Sunday, October 24, 2010

The Future of Energy: Solar Power Is Coming

The amount of energy the earth receives from the sun each year is more than 10,000 times the total energy needs of all humans on earth. We cannot effectively harness even such a paltry fraction of the sun’s energy yet. In 2008, less than 0.02% of the global energy supply came from solar energy. In most parts of the world, solar energy is simply too expensive. Carbon-based energy such as oil and coal still provide a cheaper alternative, even while harming our environment. Solar energy currently costs about 38 cents per kilowatt-hour, compared with only 5 cents per kWh for oil and less than 1 cent per kWh for coal. Government taxes and subsidies typically reduce this cost disparity slightly, but not enough to make solar energy viable for most people.

Fortunately, this will soon change. Photovoltaic solar cells are typically made of silicon: the same material in computer chips. Engineers cannot shrink the solar panels in the same way that they can shrink transistors, because solar panels need to have a large surface area to absorb as much sunlight as possible. However, they can make the panels themselves more efficient and shrink the thickness of the panels. As a result, solar energy appears to be on a Moore’s Law-like trajectory of its own. Approximately every 18 months, the total solar capacity doubles and the cost falls by 20%. Up until now, this hasn’t been noticeable because it is such a small portion of our overall energy supply. Doubling a small number is still a small number.

However, if this trend continues, solar energy will be able to supply virtually 100% of the earth’s energy needs by 2035. Some observers are even more optimistic, predicting that solar energy will cost about the same as carbon-based energy by 2015. They theorize that after 2015, the capacity of solar energy could increase much more quickly, as consumer demand for solar energy makes it very lucrative and the industry explodes. Other observers are more skeptical; some question whether solar energy is really on Moore’s Law-like pattern of exponential growth at all, suggesting that this recent trend could be caused by other factors.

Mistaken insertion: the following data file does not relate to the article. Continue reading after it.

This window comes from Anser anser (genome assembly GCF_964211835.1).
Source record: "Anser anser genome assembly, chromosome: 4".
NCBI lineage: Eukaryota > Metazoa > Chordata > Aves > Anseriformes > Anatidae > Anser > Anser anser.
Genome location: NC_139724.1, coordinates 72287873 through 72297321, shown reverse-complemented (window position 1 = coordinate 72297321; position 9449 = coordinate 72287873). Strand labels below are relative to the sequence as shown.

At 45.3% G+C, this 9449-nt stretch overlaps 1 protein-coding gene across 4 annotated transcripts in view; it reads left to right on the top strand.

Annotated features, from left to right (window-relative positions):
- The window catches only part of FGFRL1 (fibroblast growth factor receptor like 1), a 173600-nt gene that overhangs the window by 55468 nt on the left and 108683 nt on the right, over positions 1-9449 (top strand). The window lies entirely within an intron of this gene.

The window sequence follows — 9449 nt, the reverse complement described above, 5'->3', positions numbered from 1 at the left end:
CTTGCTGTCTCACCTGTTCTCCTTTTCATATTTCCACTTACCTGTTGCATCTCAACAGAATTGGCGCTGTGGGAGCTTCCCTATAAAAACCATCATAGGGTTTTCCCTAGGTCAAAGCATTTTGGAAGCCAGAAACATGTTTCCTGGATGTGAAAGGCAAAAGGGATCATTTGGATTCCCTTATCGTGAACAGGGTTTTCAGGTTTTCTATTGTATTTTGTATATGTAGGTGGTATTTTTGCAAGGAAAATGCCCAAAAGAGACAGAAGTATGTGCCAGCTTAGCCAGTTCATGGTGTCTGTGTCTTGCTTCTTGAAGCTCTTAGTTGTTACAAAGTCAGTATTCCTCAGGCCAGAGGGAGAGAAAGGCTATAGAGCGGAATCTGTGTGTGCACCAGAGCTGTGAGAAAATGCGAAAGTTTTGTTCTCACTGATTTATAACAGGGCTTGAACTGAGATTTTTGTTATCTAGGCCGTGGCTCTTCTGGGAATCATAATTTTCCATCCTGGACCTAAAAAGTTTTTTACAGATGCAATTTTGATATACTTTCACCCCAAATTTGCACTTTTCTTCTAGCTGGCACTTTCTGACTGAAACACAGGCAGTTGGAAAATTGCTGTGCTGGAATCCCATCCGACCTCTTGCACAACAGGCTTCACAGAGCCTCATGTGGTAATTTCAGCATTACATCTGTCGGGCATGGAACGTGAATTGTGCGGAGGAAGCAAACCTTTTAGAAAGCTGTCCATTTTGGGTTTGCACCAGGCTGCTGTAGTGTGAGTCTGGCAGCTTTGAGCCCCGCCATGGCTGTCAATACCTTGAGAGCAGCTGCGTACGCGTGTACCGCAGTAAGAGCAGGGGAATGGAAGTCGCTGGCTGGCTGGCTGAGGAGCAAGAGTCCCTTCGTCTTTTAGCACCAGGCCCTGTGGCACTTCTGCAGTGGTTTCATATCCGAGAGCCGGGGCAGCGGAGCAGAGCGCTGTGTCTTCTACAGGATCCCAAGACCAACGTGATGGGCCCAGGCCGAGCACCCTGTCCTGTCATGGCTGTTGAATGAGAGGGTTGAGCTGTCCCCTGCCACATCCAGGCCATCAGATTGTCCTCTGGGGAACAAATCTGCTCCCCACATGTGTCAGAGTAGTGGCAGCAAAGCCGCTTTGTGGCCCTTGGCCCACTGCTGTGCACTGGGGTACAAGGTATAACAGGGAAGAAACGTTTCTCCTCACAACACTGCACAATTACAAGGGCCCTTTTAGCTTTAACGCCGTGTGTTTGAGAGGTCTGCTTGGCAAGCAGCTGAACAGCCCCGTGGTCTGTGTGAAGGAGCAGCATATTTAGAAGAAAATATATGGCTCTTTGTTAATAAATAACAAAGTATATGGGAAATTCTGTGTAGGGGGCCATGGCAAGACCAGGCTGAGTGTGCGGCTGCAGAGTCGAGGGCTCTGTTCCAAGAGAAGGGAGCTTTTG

I think it’s quite clear that solar power will continue to grow at an exponential rate, since manufacturing solar panels requires many of the same techniques that drive the reduction in cost of computer chips. But I wouldn’t count on the industry suddenly exploding in popularity as soon as solar energy becomes slightly cheaper than oil and coal. It’s important to remember that solar energy is not a commodity like oil that can be traded globally. The costs will be much lower in deserts and other sunny areas. By the end of this decade, we may see the American Southwest and Southern Europe starting to switch to solar power, while other regions lag behind, using oil and coal for much longer.

Moving away from fossil fuels will be the single most important step we can take to stop making climate change worse (although much of the damage will already be done, and will continue to accumulate for decades after the switch). An international economy that was not reliant on oil would be much more stable for global security. Many of the biggest potential threats to international stability come from oil-rich regimes, where money from oil exports often funds extremist groups or large militaries that destabilize the region. Furthermore, solar energy prices would be much more predictable than oil. Unlike oil, there would be no maximum amount of energy available; new solar panels could always be added and older panels could be improved, ensuring that the price continued to drop. They would drop at a roughly consistent rate, rather than fluctuating wildly from one year to the next as oil does. Eventually, the energy cost in nearly all products will be virtually eliminated, as solar energy becomes cheaper and cheaper.

Most people look back over recent history and find it difficult to imagine that energy prices will ever go down - just look at gas prices today compared to a decade ago! But in reality, the past decade is an exception, caused by the rapid development of China and India just as we reached peak oil production. In the long term, the broad trend has been for energy costs to decline. Solar energy will ensure that that trend continues for decades to come.

By 2025 – In the United States, solar energy is cheaper than oil on average, on a per kilowatt-hour basis.
By 2035 – The global oil trade is less than 25% the size that it is in 2010 (approximately $2.1 trillion), adjusted for inflation.

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